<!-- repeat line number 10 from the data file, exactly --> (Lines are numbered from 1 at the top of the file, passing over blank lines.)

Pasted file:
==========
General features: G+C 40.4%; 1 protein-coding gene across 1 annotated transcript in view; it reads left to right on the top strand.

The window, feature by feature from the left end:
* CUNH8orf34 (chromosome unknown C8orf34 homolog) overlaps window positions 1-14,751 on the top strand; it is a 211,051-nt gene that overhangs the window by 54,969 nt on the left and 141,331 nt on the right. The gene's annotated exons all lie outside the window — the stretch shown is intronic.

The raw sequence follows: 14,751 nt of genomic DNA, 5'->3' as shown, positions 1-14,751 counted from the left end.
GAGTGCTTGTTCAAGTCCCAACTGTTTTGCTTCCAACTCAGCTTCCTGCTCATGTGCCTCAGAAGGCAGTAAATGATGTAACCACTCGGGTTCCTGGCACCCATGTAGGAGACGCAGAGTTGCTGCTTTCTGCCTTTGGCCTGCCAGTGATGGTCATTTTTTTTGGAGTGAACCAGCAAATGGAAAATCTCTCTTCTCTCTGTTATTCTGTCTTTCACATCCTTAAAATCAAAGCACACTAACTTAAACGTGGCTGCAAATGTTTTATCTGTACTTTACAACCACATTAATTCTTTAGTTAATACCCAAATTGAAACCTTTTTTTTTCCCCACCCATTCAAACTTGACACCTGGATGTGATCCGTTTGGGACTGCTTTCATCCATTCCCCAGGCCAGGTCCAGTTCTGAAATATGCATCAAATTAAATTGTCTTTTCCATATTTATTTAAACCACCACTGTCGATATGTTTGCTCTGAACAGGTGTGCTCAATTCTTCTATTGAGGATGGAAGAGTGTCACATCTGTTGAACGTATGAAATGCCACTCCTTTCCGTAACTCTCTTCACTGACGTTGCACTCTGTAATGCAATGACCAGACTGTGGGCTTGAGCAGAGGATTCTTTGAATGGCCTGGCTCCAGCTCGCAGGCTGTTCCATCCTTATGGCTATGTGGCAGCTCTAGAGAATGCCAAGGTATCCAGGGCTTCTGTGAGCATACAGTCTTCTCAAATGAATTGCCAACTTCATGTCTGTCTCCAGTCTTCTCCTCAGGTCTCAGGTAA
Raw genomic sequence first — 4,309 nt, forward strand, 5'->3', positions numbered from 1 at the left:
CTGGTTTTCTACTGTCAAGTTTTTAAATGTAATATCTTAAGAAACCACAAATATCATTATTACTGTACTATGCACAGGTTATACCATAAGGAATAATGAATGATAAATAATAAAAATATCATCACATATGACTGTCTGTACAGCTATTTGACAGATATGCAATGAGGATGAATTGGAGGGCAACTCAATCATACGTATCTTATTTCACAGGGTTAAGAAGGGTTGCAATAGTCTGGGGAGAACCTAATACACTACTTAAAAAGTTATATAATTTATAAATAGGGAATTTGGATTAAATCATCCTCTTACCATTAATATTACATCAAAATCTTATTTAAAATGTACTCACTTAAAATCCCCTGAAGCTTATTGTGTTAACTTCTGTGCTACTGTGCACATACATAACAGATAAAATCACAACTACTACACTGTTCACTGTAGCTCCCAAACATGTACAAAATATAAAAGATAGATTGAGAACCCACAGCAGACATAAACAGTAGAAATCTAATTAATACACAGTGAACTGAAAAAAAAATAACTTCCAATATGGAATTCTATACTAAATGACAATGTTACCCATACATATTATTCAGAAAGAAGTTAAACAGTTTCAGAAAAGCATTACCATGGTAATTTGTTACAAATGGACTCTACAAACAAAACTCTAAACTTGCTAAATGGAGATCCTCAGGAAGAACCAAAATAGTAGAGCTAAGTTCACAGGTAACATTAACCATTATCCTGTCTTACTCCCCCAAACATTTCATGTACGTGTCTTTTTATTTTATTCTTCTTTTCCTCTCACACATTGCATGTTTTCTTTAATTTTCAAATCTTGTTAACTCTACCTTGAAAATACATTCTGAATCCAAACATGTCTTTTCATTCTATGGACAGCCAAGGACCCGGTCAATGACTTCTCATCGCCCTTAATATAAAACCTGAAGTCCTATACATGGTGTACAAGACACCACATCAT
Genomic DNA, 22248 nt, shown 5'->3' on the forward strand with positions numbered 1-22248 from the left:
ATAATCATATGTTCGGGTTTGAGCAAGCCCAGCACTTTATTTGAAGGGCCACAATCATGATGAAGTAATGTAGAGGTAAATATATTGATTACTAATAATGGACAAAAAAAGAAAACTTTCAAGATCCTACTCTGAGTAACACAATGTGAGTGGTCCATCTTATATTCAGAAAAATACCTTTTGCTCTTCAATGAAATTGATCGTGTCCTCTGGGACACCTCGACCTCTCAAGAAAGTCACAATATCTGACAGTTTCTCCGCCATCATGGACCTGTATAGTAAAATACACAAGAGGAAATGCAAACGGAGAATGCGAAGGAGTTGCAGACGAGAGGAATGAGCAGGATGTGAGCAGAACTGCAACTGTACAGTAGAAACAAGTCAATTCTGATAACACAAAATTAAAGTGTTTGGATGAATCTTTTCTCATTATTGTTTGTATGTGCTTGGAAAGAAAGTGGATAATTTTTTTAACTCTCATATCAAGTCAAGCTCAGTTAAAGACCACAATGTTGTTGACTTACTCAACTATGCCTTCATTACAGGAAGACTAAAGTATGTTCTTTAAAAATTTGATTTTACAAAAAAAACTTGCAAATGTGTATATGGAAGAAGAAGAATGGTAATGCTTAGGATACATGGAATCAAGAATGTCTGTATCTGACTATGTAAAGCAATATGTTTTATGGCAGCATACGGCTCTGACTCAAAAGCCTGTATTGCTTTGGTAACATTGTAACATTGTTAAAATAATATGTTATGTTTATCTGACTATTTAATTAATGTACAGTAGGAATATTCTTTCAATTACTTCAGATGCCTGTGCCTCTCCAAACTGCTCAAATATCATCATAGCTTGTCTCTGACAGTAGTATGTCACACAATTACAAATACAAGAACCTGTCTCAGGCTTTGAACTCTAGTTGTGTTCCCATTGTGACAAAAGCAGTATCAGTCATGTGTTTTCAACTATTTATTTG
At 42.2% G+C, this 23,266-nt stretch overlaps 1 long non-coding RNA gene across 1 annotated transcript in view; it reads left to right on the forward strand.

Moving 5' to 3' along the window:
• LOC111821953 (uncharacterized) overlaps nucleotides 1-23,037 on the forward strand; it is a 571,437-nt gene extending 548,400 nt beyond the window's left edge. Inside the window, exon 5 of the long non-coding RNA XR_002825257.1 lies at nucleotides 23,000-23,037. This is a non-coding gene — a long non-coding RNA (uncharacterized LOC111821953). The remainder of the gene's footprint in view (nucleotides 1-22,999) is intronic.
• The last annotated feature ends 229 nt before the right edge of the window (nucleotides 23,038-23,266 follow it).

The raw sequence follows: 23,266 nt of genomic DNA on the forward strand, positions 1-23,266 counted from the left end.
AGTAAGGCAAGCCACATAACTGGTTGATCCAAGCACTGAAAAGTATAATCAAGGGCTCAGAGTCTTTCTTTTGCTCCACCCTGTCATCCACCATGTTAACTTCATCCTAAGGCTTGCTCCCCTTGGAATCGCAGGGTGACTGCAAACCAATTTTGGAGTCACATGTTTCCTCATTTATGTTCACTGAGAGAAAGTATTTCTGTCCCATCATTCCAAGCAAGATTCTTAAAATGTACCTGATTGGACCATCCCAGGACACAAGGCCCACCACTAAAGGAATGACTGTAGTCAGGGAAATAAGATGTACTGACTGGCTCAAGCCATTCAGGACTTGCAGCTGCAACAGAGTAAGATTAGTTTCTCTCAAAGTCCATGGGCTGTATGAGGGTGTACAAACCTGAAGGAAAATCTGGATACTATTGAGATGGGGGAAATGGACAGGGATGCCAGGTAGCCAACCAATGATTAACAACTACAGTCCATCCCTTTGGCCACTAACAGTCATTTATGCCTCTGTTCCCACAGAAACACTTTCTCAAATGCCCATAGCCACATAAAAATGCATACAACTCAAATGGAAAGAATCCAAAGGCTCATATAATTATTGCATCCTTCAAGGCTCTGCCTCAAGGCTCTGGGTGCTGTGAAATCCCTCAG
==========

At 42.2% G+C, this 23,266-nt stretch overlaps 1 long non-coding RNA gene across 1 annotated transcript in view; it reads left to right on the forward strand.